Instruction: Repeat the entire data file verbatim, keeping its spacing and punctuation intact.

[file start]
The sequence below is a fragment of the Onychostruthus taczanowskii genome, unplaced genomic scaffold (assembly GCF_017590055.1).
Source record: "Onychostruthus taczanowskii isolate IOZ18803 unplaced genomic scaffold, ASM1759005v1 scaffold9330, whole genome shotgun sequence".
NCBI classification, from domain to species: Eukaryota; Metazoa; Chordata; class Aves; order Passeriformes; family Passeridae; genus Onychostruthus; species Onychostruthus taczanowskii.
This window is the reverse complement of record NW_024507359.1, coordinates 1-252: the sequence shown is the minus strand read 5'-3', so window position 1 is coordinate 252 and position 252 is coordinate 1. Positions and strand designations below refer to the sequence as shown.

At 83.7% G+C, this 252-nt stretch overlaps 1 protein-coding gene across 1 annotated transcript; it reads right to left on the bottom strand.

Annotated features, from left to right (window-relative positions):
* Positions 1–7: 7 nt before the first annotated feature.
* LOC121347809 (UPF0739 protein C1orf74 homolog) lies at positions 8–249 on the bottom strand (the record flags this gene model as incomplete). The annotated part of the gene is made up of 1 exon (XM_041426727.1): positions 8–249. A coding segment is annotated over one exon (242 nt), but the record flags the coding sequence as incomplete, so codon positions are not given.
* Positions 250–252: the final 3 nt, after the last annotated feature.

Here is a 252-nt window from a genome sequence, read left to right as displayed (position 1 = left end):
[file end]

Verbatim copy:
The sequence below is a fragment of the Onychostruthus taczanowskii genome, unplaced genomic scaffold (assembly GCF_017590055.1).
Source record: "Onychostruthus taczanowskii isolate IOZ18803 unplaced genomic scaffold, ASM1759005v1 scaffold9330, whole genome shotgun sequence".
NCBI classification, from domain to species: Eukaryota; Metazoa; Chordata; class Aves; order Passeriformes; family Passeridae; genus Onychostruthus; species Onychostruthus taczanowskii.
This window is the reverse complement of record NW_024507359.1, coordinates 1-252: the sequence shown is the minus strand read 5'-3', so window position 1 is coordinate 252 and position 252 is coordinate 1. Positions and strand designations below refer to the sequence as shown.

At 83.7% G+C, this 252-nt stretch overlaps 1 protein-coding gene across 1 annotated transcript; it reads right to left on the bottom strand.

Annotated features, from left to right (window-relative positions):
* Positions 1–7: 7 nt before the first annotated feature.
* LOC121347809 (UPF0739 protein C1orf74 homolog) lies at positions 8–249 on the bottom strand (the record flags this gene model as incomplete). The annotated part of the gene is made up of 1 exon (XM_041426727.1): positions 8–249. A coding segment is annotated over one exon (242 nt), but the record flags the coding sequence as incomplete, so codon positions are not given.
* Positions 250–252: the final 3 nt, after the last annotated feature.

Here is a 252-nt window from a genome sequence, read left to right as displayed (position 1 = left end):